4 Calling Birds = the Four Gospels and/or the Four Evangelists
5 Golden Rings = the first Five Books of the Old Testament, the "Pentateuch", which gives the history of man's fall from grace.
6 Geese A-laying = the six days of creation
7 Swans A-swimming = the seven gifts of the Holy Spirit, the seven sacraments
8 Maids A-milking = the eight beatitudes
9 Ladies Dancing = the nine Fruits of the Holy Spirit
10 Lords A-leaping = the ten commandments
11 Pipers Piping = the eleven faithful apostles
12 Drummers Drumming = the twelve points of doctrine in the Apostle's Creed

There is pretty much no historical evidence pointing to the song's secret history, although the arguments for the legend are compelling. In all likelihood, the song's "code" was invented retroactively.

Hidden meaning or not, one thing is definitely certain: You have "The Twelve Days of Christmas" stuck in your head right now.

Big Questions
Where Does the Phrase '… And the Horse You Rode In On' Come From?

Horses may no longer be the dominant form of transportation in the U.S., but the legacy of our horseback-riding history lives on in language. When telling people off, we still use the phrase “... and the horse you rode in on.” These days, it’s rare for anyone you're telling to go screw themselves to actually be an equestrian, so where did “and the horse you rode in on” come from, anyway?

Well, let’s start with the basics. The phrase is, essentially, an intensifier, one typically appended to the phrase “F*** you.” As the public radio show "A Way With Words" puts it, it’s usually aimed at “someone who’s full of himself and unwelcome to boot.” As co-host and lexicographer Grant Barrett explains, “instead of just insulting you, they want to insult your whole circumstance.”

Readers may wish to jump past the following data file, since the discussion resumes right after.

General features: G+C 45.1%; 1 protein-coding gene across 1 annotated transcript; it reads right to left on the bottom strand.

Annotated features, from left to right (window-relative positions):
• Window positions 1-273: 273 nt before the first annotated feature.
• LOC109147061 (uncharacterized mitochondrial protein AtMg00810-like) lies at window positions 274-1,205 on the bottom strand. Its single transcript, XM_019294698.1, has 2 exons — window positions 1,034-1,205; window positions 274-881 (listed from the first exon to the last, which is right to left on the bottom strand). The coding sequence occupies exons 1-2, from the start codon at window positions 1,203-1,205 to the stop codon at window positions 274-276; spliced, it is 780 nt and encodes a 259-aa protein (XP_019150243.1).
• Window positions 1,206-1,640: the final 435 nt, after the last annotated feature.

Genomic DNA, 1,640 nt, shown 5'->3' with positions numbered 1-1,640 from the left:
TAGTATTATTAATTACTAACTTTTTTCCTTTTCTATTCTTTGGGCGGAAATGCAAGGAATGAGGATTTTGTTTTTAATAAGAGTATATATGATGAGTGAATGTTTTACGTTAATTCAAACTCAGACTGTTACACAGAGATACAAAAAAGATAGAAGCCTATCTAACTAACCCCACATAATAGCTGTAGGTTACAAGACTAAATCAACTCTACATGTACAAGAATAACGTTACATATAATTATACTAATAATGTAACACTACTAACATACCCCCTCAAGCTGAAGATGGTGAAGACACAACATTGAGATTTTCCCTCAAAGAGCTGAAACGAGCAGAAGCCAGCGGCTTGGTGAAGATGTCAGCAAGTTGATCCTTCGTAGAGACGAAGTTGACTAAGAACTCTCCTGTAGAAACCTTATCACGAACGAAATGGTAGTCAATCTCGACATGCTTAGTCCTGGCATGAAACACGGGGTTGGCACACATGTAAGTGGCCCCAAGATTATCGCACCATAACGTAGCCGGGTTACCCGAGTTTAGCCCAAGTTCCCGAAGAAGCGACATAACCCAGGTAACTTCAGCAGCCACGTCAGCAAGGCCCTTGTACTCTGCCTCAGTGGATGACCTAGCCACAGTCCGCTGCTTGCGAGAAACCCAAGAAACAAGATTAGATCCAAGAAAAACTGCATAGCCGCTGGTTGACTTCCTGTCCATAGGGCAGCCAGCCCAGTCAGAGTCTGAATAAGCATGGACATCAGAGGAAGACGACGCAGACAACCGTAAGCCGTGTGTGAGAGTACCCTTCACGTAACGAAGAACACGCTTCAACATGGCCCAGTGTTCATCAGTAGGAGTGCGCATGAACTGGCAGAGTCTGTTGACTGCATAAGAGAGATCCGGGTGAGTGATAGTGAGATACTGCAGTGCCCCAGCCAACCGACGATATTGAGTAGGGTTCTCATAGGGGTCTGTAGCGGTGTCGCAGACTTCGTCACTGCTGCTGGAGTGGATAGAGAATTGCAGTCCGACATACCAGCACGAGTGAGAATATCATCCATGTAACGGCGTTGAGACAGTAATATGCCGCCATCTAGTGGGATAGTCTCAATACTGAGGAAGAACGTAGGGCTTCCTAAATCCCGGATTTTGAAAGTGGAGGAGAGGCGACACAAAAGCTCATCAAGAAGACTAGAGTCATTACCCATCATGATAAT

The phrase can be traced back to at least the 1950s, but it may be even older than that, since, as Barrett notes, plenty of crude language didn’t make it into print in the early 20th century. He suggests that it could have been in wide use even prior to World War II.

In 1998, William Safire of The New York Times tracked down several novels that employed the term, including The Friends of Eddie Coyle (1972) and No Bugles, No Drums (1976). The literary editor of the latter book, Michael Seidman, told Safire that he heard the term growing up in the Bronx just after the Korean War, leading the journalist to peg the origin of the phrase to at least the late 1950s.

The phrase has had some pretty die-hard fans over the years, too. Donald Regan, who was Secretary of the Treasury under Ronald Reagan from 1981 through 1984, worked it into his official Treasury Department portrait. You can see a title along the spine of a book in the background of the painting. It reads: “And the Horse You Rode In On,” apparently one of Regan’s favorite sayings. (The book in the painting didn't refer to a real book, but there have since been a few published that bear similar names, like Clinton strategist James Carville’s book …and the Horse He Rode In On: The People V. Kenneth Starr and Dakota McFadzean’s 2013 book of comics Other Stories And the Horse You Rode In On.)

It seems that even in a world where almost no one rides in on a horse, insulting a man’s steed is a timeless burn.